Tearaway: It’s All About Hands

In an industry that can often be seen as a little too macho-centric, it’s easy to forget that companies such as Media Molecule are breaking the mould at every instance. LittleBigPlanet came on the scene with cute visuals and an adorable mascot who fronted a whole new type of creativity within console gaming. A cynic could say that Media Molecule has wrung out all the saccharine and twee already, but Tearaway is building up to release as a game that will rot your teeth as you play.

An early hands on with the game shows that the creating team has once again thought outside the box and has approached, not just the concept of the game, but the platform on which it sees a release in an entirely fresh and unique way. Some could say that no company has yet to master the technology within the Vita or capitalise on the possible potential of Sony’s waning handheld. However, Media Molecule have created something that is not only incredibly enjoyable but feels intuitive to actually play.

Once the bright, eye-popping visuals have faded and the loose idea of a story has been hung, it is time to create a messenger – your avatar in the papercraft world. Of course, this is the maker of one of the most creative franchises, so it’s clear that building this small envelope person is going to allow vast customisation. Only as you progress can you chop and change body parts, but even the base design at the start allows for your imagination to stretch. With this new title, the creativity is in your fingertips.

Tearaway uses every function of the Vita in order to draw endless smiles from those with big hands or small hands. When the sun first rises within the gameworld and shows your face as seen through the front facing camera, the first cheek bursting grin is displayed. It is highly unlikely that anyone can see their own face pictured like the Teletubbies baby with pulling a face. Herein lies the power of the concept; Tearaway is just really great fun. After an introduction which sees the player using the touchscreen and analogue sticks, it’s clear that the way we use our hands is integral to the game.

This is explored further and most originally in the use of the rear touchpad. Often, the messenger will reach an area that features the same design as the touchpad itself. On the first instance of this occurrence you are asked to touch the rear of the Vita to clear the area of Scraps (the bad guys), upon your fingertips meeting the unit, they digitally burst through the ground and sweep the area clear. Thankfully the developer hasn’t made the game easy to match the sugary visuals, there will be times where you’ll wish you had more fingers to take advantage of certain situations.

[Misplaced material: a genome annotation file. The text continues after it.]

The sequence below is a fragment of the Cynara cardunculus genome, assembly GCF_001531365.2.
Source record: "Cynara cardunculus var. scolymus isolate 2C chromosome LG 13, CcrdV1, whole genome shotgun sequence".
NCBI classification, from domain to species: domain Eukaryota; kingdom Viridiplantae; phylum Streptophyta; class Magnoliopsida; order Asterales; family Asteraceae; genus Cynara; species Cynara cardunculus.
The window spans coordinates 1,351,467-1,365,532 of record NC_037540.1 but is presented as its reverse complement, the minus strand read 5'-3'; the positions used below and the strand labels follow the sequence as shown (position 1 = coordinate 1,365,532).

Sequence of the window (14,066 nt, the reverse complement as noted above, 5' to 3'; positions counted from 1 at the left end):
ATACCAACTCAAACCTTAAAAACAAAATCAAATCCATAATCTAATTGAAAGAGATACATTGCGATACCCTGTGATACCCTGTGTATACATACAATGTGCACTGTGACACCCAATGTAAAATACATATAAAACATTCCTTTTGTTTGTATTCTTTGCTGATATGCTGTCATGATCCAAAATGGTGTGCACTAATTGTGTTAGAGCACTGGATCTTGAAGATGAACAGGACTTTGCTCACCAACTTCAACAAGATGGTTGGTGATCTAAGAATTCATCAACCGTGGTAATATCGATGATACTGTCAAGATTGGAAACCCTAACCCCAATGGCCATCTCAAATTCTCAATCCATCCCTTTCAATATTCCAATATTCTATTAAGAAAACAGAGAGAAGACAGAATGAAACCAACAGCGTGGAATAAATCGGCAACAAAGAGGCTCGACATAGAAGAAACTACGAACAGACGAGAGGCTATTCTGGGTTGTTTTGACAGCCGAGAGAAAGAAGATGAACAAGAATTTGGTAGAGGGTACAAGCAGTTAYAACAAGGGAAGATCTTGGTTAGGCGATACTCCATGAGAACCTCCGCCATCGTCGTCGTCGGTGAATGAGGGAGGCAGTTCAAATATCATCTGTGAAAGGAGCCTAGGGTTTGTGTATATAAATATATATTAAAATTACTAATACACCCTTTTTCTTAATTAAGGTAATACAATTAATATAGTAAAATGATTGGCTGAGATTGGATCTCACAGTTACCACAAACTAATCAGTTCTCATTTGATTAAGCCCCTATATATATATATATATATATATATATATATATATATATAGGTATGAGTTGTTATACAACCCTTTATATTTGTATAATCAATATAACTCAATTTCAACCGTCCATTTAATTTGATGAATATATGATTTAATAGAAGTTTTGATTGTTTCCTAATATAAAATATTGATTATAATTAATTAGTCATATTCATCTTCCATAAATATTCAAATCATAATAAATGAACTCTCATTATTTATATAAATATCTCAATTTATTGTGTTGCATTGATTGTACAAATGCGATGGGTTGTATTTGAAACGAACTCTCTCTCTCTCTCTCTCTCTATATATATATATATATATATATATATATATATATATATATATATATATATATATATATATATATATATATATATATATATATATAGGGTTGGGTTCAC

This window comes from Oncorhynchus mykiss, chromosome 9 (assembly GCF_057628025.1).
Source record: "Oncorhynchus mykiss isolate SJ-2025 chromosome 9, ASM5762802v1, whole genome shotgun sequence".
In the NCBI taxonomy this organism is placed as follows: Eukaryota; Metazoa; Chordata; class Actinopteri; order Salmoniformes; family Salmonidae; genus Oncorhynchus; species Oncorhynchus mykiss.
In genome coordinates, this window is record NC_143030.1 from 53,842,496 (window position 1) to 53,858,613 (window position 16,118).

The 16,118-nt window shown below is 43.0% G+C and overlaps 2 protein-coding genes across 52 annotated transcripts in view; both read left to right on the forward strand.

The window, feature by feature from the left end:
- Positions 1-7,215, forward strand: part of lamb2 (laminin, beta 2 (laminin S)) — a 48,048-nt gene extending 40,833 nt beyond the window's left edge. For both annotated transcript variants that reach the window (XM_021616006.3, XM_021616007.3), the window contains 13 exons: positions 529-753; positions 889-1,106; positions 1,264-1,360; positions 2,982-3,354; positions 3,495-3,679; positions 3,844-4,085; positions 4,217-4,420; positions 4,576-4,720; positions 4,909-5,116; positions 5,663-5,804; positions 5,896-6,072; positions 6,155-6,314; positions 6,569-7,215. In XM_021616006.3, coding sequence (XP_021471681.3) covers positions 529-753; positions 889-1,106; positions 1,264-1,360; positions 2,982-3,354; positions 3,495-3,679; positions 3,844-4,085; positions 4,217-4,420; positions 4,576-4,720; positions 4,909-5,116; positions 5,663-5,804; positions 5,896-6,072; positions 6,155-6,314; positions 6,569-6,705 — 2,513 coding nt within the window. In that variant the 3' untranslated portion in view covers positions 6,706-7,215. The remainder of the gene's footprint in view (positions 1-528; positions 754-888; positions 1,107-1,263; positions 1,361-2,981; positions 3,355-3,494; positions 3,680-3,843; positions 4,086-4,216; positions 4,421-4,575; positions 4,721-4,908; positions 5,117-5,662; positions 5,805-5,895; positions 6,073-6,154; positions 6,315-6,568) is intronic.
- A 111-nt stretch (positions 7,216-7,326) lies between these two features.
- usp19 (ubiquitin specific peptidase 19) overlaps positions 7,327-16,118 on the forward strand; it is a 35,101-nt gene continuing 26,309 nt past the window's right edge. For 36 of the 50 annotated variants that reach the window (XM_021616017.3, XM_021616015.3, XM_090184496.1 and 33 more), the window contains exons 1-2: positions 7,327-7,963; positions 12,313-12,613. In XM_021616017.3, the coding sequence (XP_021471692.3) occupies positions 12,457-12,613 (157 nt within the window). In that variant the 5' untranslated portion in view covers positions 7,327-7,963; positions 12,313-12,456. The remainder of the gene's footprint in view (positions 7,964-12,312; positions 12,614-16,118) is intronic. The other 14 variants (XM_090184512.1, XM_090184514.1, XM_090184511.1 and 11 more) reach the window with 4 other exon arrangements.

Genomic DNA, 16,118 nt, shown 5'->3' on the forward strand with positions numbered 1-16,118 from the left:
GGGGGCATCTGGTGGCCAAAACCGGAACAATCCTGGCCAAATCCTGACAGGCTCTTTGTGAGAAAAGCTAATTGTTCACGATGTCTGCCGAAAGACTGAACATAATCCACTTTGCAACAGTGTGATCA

The adventure itself does seem rather easy going from the first quarter of the game. As your messenger journeys on, new abilities are unlocked, so it’s easily imaginable that the game could offer a challenge to some at later stages. It’s seems that Media Molecule want the player to explore and, more importantly, create. When exploring areas confetti can be found which can then be spent on items to personalise your messenger or certain aspects of the environment. Also, if you can’t find a look you really want, you can draw your own accessories from coloured paper using the touchscreen, these can be as intricate as your imagination allows.

It’s easy to see that a community will quickly build upon release. Sharing is as integral as in LittleBigPlanet. With Tearaway you’ll be taking photos of scenes within your game, changing the lens’ and filters and uploading them online. It wouldn’t be a modern idea of in game photography without a “selfie” button which allows you to show off your messenger to your friends. But, it’s the small touches and minutiae that truly adds to the character of Tearaway.

There is a lovely amalgamation of traditional console game and the touch interfaces that are now so popular. Small touches such as opening presents of theatre curtains by spreading your thumbs are a delight to younger players and a subtle touch for older players. Then there’s platforms made from records that allow the player to transform the environment by scratching a rhythm. And an ability to roll into a tiny ball and shoot down slides that are manipulated on the touchscreen as you roll just adds more charm.

Tearaway looks to be a solid entry into the Vita catalogue of games. More than that, it could be seen as a system seller to younger players. While I played, my six year old daughter was enraptured by the ideas of her effect on the game world. She adored the idea of adding her face to signs in game or moving papercraft platforms around as we played. Then there’s the in game collecting of papercraft items that can then be printed and made when your Vita runs out of juice.

With so much interactivity and possible potential, Media Molecule have hit the proverbial nail on the head. Sony need games such as Tearaway to showcase what other developers can wrangle from the system. There’s sadly a chance that the game will be lost in the Christmas shake up. In an ideal world Tearaway will capture an audience both young and old with its unique take on modern platforming adventures and spawn even more inventive games for the future.

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